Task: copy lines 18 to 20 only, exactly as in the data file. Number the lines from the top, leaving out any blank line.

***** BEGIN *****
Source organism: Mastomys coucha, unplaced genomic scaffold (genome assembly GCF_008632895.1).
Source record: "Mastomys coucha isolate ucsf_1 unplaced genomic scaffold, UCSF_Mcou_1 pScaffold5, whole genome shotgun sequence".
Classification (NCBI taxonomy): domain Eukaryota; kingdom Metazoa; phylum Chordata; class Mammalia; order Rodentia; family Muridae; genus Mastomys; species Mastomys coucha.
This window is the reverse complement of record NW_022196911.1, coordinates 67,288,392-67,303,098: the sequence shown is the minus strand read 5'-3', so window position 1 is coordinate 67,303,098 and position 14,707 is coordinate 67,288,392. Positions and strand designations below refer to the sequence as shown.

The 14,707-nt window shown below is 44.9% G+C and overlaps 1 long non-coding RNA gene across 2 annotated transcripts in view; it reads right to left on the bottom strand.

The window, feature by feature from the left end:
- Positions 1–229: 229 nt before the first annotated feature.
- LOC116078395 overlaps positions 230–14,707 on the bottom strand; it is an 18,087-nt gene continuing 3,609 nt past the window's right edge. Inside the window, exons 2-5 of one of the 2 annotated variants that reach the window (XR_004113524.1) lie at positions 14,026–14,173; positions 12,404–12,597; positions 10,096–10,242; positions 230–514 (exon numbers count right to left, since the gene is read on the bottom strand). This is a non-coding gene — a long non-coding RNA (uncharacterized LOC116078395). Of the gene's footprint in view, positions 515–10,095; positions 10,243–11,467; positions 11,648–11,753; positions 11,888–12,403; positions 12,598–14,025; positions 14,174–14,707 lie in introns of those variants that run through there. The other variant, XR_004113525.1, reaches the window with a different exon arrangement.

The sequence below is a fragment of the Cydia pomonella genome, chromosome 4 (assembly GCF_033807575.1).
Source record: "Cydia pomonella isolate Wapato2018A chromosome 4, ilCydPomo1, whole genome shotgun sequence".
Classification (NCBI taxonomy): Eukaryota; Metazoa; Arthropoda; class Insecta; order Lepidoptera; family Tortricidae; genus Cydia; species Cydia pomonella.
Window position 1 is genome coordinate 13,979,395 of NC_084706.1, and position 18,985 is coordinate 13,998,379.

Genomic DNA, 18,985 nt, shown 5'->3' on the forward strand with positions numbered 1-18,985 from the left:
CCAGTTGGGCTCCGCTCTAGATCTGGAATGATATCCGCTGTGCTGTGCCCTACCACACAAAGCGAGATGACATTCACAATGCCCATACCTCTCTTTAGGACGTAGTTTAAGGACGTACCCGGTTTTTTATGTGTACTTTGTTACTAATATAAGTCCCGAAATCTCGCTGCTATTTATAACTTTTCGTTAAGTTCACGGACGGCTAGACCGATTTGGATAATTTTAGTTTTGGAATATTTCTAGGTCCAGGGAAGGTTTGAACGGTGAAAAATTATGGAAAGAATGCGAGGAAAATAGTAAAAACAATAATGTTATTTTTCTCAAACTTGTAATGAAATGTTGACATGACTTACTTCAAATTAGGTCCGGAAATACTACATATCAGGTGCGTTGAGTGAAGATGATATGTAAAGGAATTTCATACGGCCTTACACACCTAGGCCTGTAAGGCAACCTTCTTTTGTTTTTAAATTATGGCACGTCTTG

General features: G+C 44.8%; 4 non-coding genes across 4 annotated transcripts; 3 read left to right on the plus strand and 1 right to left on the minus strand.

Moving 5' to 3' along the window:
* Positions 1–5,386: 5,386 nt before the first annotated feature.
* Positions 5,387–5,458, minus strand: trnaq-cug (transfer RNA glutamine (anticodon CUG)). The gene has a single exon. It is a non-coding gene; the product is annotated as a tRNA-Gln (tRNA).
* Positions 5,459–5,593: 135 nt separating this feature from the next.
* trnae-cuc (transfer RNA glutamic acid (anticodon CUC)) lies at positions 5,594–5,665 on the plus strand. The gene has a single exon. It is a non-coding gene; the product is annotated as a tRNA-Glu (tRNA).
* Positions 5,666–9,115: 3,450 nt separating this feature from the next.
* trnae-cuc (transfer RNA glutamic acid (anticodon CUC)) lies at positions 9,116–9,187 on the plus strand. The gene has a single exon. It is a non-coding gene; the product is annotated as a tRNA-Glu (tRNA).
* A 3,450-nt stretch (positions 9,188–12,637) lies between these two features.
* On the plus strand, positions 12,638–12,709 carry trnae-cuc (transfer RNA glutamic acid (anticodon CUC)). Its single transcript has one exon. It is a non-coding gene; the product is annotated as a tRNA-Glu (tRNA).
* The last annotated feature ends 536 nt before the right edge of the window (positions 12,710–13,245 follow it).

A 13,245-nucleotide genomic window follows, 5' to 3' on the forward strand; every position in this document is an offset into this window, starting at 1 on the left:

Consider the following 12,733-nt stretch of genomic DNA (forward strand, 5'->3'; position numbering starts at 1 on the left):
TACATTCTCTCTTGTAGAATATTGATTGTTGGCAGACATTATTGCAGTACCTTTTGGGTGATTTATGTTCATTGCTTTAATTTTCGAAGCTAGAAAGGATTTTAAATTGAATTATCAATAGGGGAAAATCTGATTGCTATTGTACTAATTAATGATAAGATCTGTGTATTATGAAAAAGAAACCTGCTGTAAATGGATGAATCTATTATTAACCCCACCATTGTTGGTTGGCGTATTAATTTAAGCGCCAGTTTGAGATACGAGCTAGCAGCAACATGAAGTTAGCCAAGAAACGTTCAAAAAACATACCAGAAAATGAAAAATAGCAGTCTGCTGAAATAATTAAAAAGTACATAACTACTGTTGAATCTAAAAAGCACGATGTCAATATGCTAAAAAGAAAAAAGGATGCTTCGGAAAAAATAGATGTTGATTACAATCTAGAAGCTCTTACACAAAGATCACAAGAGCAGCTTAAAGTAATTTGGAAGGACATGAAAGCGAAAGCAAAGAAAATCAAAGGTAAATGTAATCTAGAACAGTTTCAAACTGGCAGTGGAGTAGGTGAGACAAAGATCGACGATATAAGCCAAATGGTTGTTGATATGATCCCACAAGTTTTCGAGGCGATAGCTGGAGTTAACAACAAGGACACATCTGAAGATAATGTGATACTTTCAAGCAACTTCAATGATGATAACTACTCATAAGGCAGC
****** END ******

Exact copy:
* Positions 5,387–5,458, minus strand: trnaq-cug (transfer RNA glutamine (anticodon CUG)). The gene has a single exon. It is a non-coding gene; the product is annotated as a tRNA-Gln (tRNA).
* Positions 5,459–5,593: 135 nt separating this feature from the next.
* trnae-cuc (transfer RNA glutamic acid (anticodon CUC)) lies at positions 5,594–5,665 on the plus strand. The gene has a single exon. It is a non-coding gene; the product is annotated as a tRNA-Glu (tRNA).